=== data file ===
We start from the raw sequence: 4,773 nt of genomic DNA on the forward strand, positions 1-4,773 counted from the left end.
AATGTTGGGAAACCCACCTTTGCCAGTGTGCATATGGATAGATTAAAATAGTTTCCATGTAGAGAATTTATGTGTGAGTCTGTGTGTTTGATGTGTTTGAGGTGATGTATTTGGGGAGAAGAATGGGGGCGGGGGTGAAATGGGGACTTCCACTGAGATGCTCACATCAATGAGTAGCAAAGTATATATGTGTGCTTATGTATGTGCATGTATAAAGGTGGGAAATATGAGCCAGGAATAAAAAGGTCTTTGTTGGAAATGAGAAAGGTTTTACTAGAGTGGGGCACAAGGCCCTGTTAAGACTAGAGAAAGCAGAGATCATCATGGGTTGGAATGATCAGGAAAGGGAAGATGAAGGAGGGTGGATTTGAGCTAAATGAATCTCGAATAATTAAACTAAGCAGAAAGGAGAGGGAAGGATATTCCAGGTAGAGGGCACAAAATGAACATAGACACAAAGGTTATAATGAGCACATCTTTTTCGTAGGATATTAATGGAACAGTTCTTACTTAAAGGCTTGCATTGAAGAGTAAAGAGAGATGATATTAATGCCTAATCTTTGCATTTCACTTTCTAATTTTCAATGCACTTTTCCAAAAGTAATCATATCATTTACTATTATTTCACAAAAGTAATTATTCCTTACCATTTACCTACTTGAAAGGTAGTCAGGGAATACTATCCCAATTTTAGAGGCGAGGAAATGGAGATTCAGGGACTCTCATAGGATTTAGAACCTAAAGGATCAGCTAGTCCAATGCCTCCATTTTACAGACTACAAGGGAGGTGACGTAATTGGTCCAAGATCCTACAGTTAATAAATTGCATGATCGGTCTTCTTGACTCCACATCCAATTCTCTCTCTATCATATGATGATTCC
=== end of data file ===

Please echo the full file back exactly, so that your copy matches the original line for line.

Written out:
We start from the raw sequence: 4,773 nt of genomic DNA on the forward strand, positions 1-4,773 counted from the left end.
AATGTTGGGAAACCCACCTTTGCCAGTGTGCATATGGATAGATTAAAATAGTTTCCATGTAGAGAATTTATGTGTGAGTCTGTGTGTTTGATGTGTTTGAGGTGATGTATTTGGGGAGAAGAATGGGGGCGGGGGTGAAATGGGGACTTCCACTGAGATGCTCACATCAATGAGTAGCAAAGTATATATGTGTGCTTATGTATGTGCATGTATAAAGGTGGGAAATATGAGCCAGGAATAAAAAGGTCTTTGTTGGAAATGAGAAAGGTTTTACTAGAGTGGGGCACAAGGCCCTGTTAAGACTAGAGAAAGCAGAGATCATCATGGGTTGGAATGATCAGGAAAGGGAAGATGAAGGAGGGTGGATTTGAGCTAAATGAATCTCGAATAATTAAACTAAGCAGAAAGGAGAGGGAAGGATATTCCAGGTAGAGGGCACAAAATGAACATAGACACAAAGGTTATAATGAGCACATCTTTTTCGTAGGATATTAATGGAACAGTTCTTACTTAAAGGCTTGCATTGAAGAGTAAAGAGAGATGATATTAATGCCTAATCTTTGCATTTCACTTTCTAATTTTCAATGCACTTTTCCAAAAGTAATCATATCATTTACTATTATTTCACAAAAGTAATTATTCCTTACCATTTACCTACTTGAAAGGTAGTCAGGGAATACTATCCCAATTTTAGAGGCGAGGAAATGGAGATTCAGGGACTCTCATAGGATTTAGAACCTAAAGGATCAGCTAGTCCAATGCCTCCATTTTACAGACTACAAGGGAGGTGACGTAATTGGTCCAAGATCCTACAGTTAATAAATTGCATGATCGGTCTTCTTGACTCCACATCCAATTCTCTCTCTATCATATGATGATTCC